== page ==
(redirected from Falangists)
Also found in: Dictionary, Thesaurus.
Related to Falangists: Falange Española


Falange (fälänˈhā) [Span.,=phalanx], Spanish political party, founded in 1933 as Falange Española by José António Primo de Rivera, son of the former Spanish dictator. Professing generally the principles of fascism, the Falange distinguished itself from other fascist groups by its great emphasis on national tradition, particularly the imperial and Renaissance Christian traditions of Spain. The Falange militia joined the Insurgents in the Spanish civil war of 1936–39. Merged with the Carlist militia by Francisco Franco in 1937, the organization was renamed Falange Española Tradicionalista and was made the official party of the Nationalist state. It was a much less independent force than Italian fascism, however, and was exploited and manipulated by Franco. From the middle of World War II on, the party grew steadily weaker, and Franco sought to make it a kind of bureaucratic nationalist front. By the early 1970s it had virtually no influence.


See study by S. G. Payne (1961).

The Columbia Electronic Encyclopedia™ Copyright © 2022, Columbia University Press. Licensed from Columbia University Press. All rights reserved.
References in periodicals archive ?
For the hardline Brexiteers, the Farage falangists and the 10 MPs upon whom Johnson relies now, that backstop is the antithesis of everything they bow and bend to the Right for.
The affair began with an impassioned speech by the Falangist writer Jose MarE[degrees]a PemEin.
Falangists subtly attempted to gain political ascendancy by modeling themselves and their party's political institutions on those of Hitler's Germany.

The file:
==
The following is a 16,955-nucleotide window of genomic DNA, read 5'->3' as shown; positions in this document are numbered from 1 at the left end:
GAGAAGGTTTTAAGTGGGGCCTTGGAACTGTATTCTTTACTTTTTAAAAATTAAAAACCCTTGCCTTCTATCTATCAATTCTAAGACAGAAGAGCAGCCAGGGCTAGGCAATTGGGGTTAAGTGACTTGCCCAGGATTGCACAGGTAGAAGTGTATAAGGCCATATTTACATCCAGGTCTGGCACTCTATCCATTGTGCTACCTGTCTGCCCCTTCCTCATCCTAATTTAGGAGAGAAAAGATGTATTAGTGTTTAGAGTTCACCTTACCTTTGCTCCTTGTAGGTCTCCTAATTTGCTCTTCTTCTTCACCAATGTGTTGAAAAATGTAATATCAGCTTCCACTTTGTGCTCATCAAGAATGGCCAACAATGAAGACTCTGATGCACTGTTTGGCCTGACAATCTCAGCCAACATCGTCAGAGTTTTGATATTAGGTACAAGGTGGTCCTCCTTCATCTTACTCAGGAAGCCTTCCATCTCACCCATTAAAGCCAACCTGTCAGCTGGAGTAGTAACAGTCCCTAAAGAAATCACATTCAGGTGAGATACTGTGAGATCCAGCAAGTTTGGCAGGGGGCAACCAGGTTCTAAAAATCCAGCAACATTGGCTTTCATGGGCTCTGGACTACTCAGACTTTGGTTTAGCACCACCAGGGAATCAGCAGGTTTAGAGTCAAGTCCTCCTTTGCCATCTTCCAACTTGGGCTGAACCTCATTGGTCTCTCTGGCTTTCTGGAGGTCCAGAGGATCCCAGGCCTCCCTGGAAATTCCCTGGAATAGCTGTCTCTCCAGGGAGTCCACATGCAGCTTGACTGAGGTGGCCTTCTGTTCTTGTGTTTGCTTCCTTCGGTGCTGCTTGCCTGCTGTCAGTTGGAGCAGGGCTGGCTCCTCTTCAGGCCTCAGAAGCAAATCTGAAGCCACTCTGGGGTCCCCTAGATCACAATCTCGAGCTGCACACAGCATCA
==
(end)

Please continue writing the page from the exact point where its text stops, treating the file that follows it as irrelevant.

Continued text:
What happened was, I was in the Sabra-Chatila camp in 1982 [following the massacre of 1700 refugees by Falangists under the eye of the Israeli Army] and I had to climb over piles of corpses and I had to write my story.
ME: You mean the Falangists' infamous coup de grace?
While Arne was winning Olympic Bronze in Berlin, both the Falangists and Republicans were begging foreign powers to intervene on their behalf.
More or less sympathetic treatments of the Spanish Falangists, Italian Fascists and German Nazis are still commonplace.
Like Spanish Falangists chanting "Vive la Morte", our young are being brainwashed to feel unreasonable fear, especially fear of death, and to seek pleasure and avoid pain at all times and at all costs.
THE TOPIC OF Yfir Ebrofljotio (Across the Ebro River) is the Spanish civil war (1936-39) between supporters of the Spanish Republic and rebellious nationalists (among others fascist Falangists).
Later on the Falangists, the mainstay of Franco's support, ran a campaign against Escriva, who by then had moved away from Spain.